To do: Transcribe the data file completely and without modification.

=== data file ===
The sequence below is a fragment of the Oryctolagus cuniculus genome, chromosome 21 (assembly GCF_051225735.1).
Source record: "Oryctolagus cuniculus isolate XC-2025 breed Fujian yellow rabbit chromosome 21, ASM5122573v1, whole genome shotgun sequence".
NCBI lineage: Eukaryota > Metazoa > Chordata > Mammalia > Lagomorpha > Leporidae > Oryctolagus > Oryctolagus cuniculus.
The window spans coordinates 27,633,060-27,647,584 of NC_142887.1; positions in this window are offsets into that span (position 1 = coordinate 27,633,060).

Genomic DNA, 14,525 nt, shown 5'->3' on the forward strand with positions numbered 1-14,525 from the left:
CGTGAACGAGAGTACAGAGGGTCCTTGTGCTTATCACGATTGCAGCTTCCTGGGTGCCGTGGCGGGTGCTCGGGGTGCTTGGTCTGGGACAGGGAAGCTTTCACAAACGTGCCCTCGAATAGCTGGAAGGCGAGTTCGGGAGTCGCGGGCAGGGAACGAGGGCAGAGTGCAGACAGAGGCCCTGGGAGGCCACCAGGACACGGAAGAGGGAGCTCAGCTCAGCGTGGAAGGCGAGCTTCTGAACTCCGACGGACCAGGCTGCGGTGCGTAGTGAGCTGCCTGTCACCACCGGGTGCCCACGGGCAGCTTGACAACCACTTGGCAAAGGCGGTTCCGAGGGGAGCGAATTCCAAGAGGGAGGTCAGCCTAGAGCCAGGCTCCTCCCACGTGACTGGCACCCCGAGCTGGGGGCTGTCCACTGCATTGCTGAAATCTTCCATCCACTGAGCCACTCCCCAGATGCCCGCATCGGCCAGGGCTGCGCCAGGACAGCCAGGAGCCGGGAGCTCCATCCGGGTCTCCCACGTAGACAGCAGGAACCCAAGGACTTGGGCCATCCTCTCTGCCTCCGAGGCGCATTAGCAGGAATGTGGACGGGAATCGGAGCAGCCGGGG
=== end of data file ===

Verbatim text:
The sequence below is a fragment of the Oryctolagus cuniculus genome, chromosome 21 (assembly GCF_051225735.1).
Source record: "Oryctolagus cuniculus isolate XC-2025 breed Fujian yellow rabbit chromosome 21, ASM5122573v1, whole genome shotgun sequence".
NCBI lineage: Eukaryota > Metazoa > Chordata > Mammalia > Lagomorpha > Leporidae > Oryctolagus > Oryctolagus cuniculus.
The window spans coordinates 27,633,060-27,647,584 of NC_142887.1; positions in this window are offsets into that span (position 1 = coordinate 27,633,060).

Genomic DNA, 14,525 nt, shown 5'->3' on the forward strand with positions numbered 1-14,525 from the left:
CGTGAACGAGAGTACAGAGGGTCCTTGTGCTTATCACGATTGCAGCTTCCTGGGTGCCGTGGCGGGTGCTCGGGGTGCTTGGTCTGGGACAGGGAAGCTTTCACAAACGTGCCCTCGAATAGCTGGAAGGCGAGTTCGGGAGTCGCGGGCAGGGAACGAGGGCAGAGTGCAGACAGAGGCCCTGGGAGGCCACCAGGACACGGAAGAGGGAGCTCAGCTCAGCGTGGAAGGCGAGCTTCTGAACTCCGACGGACCAGGCTGCGGTGCGTAGTGAGCTGCCTGTCACCACCGGGTGCCCACGGGCAGCTTGACAACCACTTGGCAAAGGCGGTTCCGAGGGGAGCGAATTCCAAGAGGGAGGTCAGCCTAGAGCCAGGCTCCTCCCACGTGACTGGCACCCCGAGCTGGGGGCTGTCCACTGCATTGCTGAAATCTTCCATCCACTGAGCCACTCCCCAGATGCCCGCATCGGCCAGGGCTGCGCCAGGACAGCCAGGAGCCGGGAGCTCCATCCGGGTCTCCCACGTAGACAGCAGGAACCCAAGGACTTGGGCCATCCTCTCTGCCTCCGAGGCGCATTAGCAGGAATGTGGACGGGAATCGGAGCAGCCGGGG